There also will be equally inevitable arguments to Canadian subs built at Canadian shipyards even though they have never built submarines, but the consensus as the CDAI roundtable was that Canada does not have the time to develop that capability – let alone the expense of reconfiguring domestic capacity.

“Time is the ultimate challenge,” the CDAI says. “The optimal Canadian design may not exist yet, but avoiding the looming capability gap is the most important variable as ‘perfection is the enemy of good enough’,” it says. Given the strategic requirements and various challenges, the hybrid build option, with the base vessel constructed offshore and electronics and major components outfitted domestically, appears to be the most viable solution.”

The CDAI doesn’t really need to make a case for the RCN continuing to have submarines, but it does highlight their role as “strategic deterrents, capable of altering adversaries’ decision-making across various maritime theatres.” With 41 other countries operating subs, “it is incumbent upon Canada, in line with our allies, to maintain a modern and capable submarine fleet.”

That said, it identifies a number of challenges: the fundamental procurement, the need for specialized crew training, naval infrastructure cost and the aforementioned lack of domestic construction expertise.

Then there’s the public perception which drive the politics, especially with the next federal election set for late 2025 unless the New Democratic Party torpedoes the minority Liberal government beforehand. On that note, the CDAI reports an possibly naïve consensus within the roundtable that “Canada needs to depoliticize defence procurement” but that is unlikely.

“Given the historical policy and budget constraints that have shaped Canada's approach to submarine procurement,” the CDAI puts out three procurement routes: a domestic build, a foreign off-the-shelf purchase, or a preferred hybrid approach involving a foreign “bare hull” fitted out in Canada.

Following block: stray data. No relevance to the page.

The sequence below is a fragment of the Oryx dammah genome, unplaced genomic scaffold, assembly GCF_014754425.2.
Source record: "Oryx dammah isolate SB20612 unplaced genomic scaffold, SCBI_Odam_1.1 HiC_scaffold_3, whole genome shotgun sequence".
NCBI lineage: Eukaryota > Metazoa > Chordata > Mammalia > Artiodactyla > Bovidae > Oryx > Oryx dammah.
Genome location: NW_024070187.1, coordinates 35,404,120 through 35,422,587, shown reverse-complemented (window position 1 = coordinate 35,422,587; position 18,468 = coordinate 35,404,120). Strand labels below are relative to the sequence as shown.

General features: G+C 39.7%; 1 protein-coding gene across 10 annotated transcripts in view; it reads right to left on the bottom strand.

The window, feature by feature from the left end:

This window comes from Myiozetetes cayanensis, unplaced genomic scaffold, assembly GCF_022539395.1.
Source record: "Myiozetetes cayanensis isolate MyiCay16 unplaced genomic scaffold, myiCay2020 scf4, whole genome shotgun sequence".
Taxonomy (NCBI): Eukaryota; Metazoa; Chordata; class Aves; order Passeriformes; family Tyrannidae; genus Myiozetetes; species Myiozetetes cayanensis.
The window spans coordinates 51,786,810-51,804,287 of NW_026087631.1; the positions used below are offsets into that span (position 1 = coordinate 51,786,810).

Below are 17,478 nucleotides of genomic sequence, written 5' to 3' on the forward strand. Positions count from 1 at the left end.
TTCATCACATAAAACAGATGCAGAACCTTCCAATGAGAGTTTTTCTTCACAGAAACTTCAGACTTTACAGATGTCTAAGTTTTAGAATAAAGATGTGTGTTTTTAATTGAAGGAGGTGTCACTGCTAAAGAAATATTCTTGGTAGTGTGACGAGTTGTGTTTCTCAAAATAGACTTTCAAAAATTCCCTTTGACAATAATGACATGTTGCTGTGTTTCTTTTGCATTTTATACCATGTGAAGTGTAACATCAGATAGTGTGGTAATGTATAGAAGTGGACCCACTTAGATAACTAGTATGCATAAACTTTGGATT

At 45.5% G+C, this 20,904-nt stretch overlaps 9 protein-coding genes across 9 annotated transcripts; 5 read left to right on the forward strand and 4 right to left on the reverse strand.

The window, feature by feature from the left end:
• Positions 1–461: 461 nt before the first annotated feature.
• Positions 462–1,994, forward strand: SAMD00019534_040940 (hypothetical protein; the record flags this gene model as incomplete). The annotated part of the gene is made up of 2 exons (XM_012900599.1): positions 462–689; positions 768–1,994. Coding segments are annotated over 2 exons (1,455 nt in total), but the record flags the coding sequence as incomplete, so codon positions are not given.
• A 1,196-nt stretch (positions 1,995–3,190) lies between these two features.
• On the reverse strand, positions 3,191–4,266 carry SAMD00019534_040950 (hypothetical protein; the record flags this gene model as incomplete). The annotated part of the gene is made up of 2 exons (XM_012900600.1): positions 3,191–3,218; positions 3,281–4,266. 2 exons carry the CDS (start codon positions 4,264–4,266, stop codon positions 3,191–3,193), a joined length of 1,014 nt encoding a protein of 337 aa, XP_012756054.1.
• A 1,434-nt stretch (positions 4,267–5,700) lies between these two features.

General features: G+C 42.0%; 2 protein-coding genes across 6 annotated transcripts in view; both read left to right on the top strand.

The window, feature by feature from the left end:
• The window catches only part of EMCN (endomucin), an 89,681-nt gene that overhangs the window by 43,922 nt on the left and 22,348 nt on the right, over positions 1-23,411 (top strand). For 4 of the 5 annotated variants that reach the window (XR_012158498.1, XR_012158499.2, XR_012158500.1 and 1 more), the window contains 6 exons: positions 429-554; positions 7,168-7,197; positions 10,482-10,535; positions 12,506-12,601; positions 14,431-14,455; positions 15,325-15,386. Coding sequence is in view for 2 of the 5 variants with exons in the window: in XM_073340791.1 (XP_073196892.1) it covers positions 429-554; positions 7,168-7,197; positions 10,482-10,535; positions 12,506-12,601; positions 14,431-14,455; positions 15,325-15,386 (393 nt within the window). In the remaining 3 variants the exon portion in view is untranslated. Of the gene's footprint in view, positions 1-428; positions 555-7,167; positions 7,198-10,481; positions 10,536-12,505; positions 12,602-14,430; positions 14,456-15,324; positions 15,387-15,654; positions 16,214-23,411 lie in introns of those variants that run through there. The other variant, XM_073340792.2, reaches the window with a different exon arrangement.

Whatever the option, and possibly ignoring the global warming trend, the paper argues that “under-ice warfare will be likely and should be factored into the design of Canada’s future submarine.” That was predicated on non-nuclear-powered submarines which infers capability at the edge of sea ice and not deep into the Arctic which has the potential to be an area of conflict. Then there’s the Indo-Pacific region where the federal government is focusing renewed attention as China asserts its growing influence.

“Merely suspecting that a submarine might be in the vicinity can force an enemy to adjust their tactics and exercise greater caution, providing Canada and its allies with a strategic advantage,” the CDAI says. “Submarines are Canada’s only platform capable of providing strategic deterrence, making them indispensable in the current era of multi-polar strategic competition.”

To remain “relevant” within NATO in the face of growing threats, it adds that “Canada must carry its weight by modernizing all defence capabilities, including its submarine fleet.[…] A proactive defence strategy is crucial rather than merely hoping for positive outcomes in global conflicts or areas of tension, such as those in Ukraine, Taiwan, North Korea, and Iran.”

In urging investment in a capable submarine fleet, the CDAI says it would enable Canada to confront emerging threats and maintain its position as “a responsible and reliable ally” in a complex and dynamic geopolitical landscape. “This underscores the importance of acquiring and modernizing submarines to ensure that Canada remains capable of defending its national interests.”

With the current fleet creeping toward the 40-year mark, there is a policy framework in place for continental defence renewal. But aimed mainly at the North American Aerospace Defence Command, it doesn’t specifically reference the maritime demand. Moreover, the governmen’s 2017 Strong, Secure, Engaged policy paper only points to further modernizing rather than replacing the four submarines.

“This may change with time,” the CDAI ventures, anticipating a Defence Policy Update promised in the 2022 federal budget. “But there cannot be any guarantee without strong, political leadership. The lack of public support, CAF personnel shortages, and an increasingly volatile strategic environment also add to the complexity of the situation.

“Canada's grand strategy on the international stage is rooted in an older era's myth and an unwillingness to invest resources in military options. With only one submarine working at any given time and three coastlines to protect, it is crucial to determine the optimal number of submarines and their specific maintenance and crew requirements. This involves reassessing Canada's strategic ambitions and balancing them with realistic resource allocation.”